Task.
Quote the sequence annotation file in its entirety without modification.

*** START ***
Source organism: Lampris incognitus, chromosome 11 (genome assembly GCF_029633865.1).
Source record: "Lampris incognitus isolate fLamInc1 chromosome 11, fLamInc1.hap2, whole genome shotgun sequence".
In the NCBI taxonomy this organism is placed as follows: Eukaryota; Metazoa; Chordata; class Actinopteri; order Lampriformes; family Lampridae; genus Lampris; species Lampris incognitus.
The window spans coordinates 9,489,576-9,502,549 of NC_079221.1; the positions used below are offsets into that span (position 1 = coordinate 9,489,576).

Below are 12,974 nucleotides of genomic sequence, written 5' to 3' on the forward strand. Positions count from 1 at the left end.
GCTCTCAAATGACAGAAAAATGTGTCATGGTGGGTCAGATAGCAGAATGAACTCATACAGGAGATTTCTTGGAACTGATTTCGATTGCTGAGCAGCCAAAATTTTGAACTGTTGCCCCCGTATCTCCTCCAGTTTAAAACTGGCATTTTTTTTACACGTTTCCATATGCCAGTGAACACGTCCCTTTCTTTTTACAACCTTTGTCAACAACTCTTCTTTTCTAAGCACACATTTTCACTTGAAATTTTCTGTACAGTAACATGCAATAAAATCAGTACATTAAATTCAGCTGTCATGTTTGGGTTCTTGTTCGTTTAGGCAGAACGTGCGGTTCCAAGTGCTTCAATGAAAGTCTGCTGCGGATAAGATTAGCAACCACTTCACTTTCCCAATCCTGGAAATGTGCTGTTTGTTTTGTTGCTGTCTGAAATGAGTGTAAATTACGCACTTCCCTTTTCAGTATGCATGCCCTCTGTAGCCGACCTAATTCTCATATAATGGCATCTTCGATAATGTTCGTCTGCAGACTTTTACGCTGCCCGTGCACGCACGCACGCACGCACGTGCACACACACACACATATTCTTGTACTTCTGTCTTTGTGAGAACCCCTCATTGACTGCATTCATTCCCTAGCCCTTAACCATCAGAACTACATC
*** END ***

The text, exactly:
Source organism: Lampris incognitus, chromosome 11 (genome assembly GCF_029633865.1).
Source record: "Lampris incognitus isolate fLamInc1 chromosome 11, fLamInc1.hap2, whole genome shotgun sequence".
In the NCBI taxonomy this organism is placed as follows: Eukaryota; Metazoa; Chordata; class Actinopteri; order Lampriformes; family Lampridae; genus Lampris; species Lampris incognitus.
The window spans coordinates 9,489,576-9,502,549 of NC_079221.1; the positions used below are offsets into that span (position 1 = coordinate 9,489,576).

Below are 12,974 nucleotides of genomic sequence, written 5' to 3' on the forward strand. Positions count from 1 at the left end.
GCTCTCAAATGACAGAAAAATGTGTCATGGTGGGTCAGATAGCAGAATGAACTCATACAGGAGATTTCTTGGAACTGATTTCGATTGCTGAGCAGCCAAAATTTTGAACTGTTGCCCCCGTATCTCCTCCAGTTTAAAACTGGCATTTTTTTTACACGTTTCCATATGCCAGTGAACACGTCCCTTTCTTTTTACAACCTTTGTCAACAACTCTTCTTTTCTAAGCACACATTTTCACTTGAAATTTTCTGTACAGTAACATGCAATAAAATCAGTACATTAAATTCAGCTGTCATGTTTGGGTTCTTGTTCGTTTAGGCAGAACGTGCGGTTCCAAGTGCTTCAATGAAAGTCTGCTGCGGATAAGATTAGCAACCACTTCACTTTCCCAATCCTGGAAATGTGCTGTTTGTTTTGTTGCTGTCTGAAATGAGTGTAAATTACGCACTTCCCTTTTCAGTATGCATGCCCTCTGTAGCCGACCTAATTCTCATATAATGGCATCTTCGATAATGTTCGTCTGCAGACTTTTACGCTGCCCGTGCACGCACGCACGCACGCACGTGCACACACACACACATATTCTTGTACTTCTGTCTTTGTGAGAACCCCTCATTGACTGCATTCATTCCCTAGCCCTTAACCATCAGAACTACATC